Once I was a clever boy learning the arts of Oxford... is a quotation from the verses written by Bishop Richard Fleming (c.1385-1431) for his tomb in Lincoln Cathedral. Fleming, the founder of Lincoln College in Oxford, is the subject of my research for a D. Phil., and, like me, a son of the West Riding.

I have remarked in the past that I have a deeply meaningful on-going relationship with a dead fifteenth century bishop...
It was Fleming who, in effect, enabled me to come to Oxford and to learn its arts, and for that I am immensely grateful.


Tuesday, 10 January 2012

Showing US Seminarians around Newman's Oxford


As I did this time last year I spent this morning giving a tour to a party of seminarians from St Paul's Seminary School of Divinity in St Paul Minnesota. They are visiting England to study in particular the life and thought of Bl. John Henry Newman, and I was again asked to provide a guided tour of places associated with Newman in central Oxford.

We started after the mid-morning Mass at the Oxford Oratory and after an introduction as to life in Oxford in Newman's time I was also able to show them St John's College, with its links to St Edmund Campion, the backhanded compliment to the Oxford Movement that is the Martyrs Memorial of 1841 and the site of the Catherine Wheel inn where the Oxford Martyrs of 1589 were arrested on our way to Trinity.

http://mw2.google.com/mw-panoramio/photos/medium/43001416.jpg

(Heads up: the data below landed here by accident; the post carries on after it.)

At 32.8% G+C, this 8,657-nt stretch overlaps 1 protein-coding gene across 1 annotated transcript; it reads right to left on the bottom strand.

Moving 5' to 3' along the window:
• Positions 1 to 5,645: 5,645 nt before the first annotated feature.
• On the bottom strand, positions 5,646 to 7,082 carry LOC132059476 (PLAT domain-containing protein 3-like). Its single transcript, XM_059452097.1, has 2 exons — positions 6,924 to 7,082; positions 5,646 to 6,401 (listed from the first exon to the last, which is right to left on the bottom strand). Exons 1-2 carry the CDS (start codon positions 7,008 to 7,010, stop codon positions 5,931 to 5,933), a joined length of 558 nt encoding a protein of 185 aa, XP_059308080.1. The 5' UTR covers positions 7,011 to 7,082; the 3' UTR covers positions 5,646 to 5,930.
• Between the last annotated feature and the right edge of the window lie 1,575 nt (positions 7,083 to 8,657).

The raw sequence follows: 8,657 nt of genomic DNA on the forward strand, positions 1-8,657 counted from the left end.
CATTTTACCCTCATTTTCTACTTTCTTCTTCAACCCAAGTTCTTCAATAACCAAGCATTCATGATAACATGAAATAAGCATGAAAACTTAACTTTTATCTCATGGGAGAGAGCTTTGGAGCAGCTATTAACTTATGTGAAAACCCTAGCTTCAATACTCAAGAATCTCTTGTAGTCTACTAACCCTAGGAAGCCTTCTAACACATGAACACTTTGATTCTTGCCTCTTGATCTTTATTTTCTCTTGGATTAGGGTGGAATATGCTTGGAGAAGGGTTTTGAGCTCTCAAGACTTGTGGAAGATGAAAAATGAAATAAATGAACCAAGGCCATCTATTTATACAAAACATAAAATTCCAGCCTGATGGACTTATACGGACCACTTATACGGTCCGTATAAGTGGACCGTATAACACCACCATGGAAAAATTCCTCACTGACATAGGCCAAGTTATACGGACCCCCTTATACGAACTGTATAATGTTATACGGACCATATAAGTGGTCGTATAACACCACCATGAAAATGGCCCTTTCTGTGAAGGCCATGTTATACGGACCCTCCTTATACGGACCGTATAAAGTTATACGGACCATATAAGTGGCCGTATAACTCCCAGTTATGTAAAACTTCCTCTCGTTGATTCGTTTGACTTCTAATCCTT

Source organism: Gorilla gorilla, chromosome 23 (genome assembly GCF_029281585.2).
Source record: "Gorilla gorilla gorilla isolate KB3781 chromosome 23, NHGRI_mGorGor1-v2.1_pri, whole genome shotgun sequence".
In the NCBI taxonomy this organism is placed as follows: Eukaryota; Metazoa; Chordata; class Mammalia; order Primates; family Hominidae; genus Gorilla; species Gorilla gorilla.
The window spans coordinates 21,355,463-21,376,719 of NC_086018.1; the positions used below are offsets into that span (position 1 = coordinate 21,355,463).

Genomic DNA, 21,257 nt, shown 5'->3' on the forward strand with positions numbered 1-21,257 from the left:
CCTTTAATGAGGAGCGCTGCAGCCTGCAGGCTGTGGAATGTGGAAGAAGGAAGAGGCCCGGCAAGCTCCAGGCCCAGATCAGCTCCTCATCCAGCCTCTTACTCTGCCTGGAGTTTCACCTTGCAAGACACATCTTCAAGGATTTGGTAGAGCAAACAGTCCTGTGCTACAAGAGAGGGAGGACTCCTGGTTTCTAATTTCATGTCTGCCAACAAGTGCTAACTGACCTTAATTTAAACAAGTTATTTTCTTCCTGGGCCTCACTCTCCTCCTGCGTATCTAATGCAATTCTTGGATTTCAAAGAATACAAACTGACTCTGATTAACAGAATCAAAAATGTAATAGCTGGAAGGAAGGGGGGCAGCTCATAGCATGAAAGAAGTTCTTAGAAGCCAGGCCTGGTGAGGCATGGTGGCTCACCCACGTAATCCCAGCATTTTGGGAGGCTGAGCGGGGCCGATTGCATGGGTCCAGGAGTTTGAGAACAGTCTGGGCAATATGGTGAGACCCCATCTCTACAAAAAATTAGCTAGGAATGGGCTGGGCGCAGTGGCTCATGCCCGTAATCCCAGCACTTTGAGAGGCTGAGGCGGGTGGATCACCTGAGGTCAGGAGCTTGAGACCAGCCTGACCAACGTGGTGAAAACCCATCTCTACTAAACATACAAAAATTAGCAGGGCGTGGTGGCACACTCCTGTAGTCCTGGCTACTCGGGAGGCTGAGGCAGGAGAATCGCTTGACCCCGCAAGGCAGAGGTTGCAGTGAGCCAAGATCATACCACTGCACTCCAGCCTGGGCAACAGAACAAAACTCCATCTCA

Trinity College Chapel

Image: panoramio.com

Here I was able to show them the chapel, little changed since Newman made his first communion there as an Anglican in 1817, the hall and, having pointed out the windows of one of the rooms he is known to have occupied, finally we looked at Newman's memorial bust in the grounds.

From Trinity we went past the Sheldonian Theatre, scene of the moves to condemn the Tracts, the Bodleian and the site of Newman's lodgings in 1822 and where he heard of his election to the Oriel Fellowship. At St Mary's, currently starting a major set of repairs and renovations, I was able to talk about the place of that church in the life of Newman and the Oxford Movement, with its mixture of acadmic preaching and pastoral care as well as pointing out the south porch and its controversial design incorporating a statue of the Virgin and Child from the time of Archbishop Laud.

As last year the group was photographed in the shadow of Newman's pulpit, and I then took them across the High Street into Oriel, showing them the chapel, with the various Newman links, and concluding with a visit to what is now known as the Newman Oratory above the entrance, and now with its modern commemorative stained glass window by Vivienne Haig.

Stained glass window in Newman Oratory

The Window in the Newman Oratory

Image: Oriel college website

This afternoon the seminarians are going to visit the College at Littlemore, and, after more lectures in Oxford, will then go to visit Maryvale, Ocsott and the Birmingham Oratory at the beginning of next week.

As with their precedessors last year they were a lively and interested group to show around, with plenty of questions about Oxford and Oxford life for me to answer. It was a great pleasure to meet a class of young men of obviously wide ranging gifts who are preparing to enter the priesthood in the near future. It was also very good to meet up again with Fr Tom who was leading the pilgrimage. Once again they were evidence of a confident and approachable Catholicism in the American mid-west.

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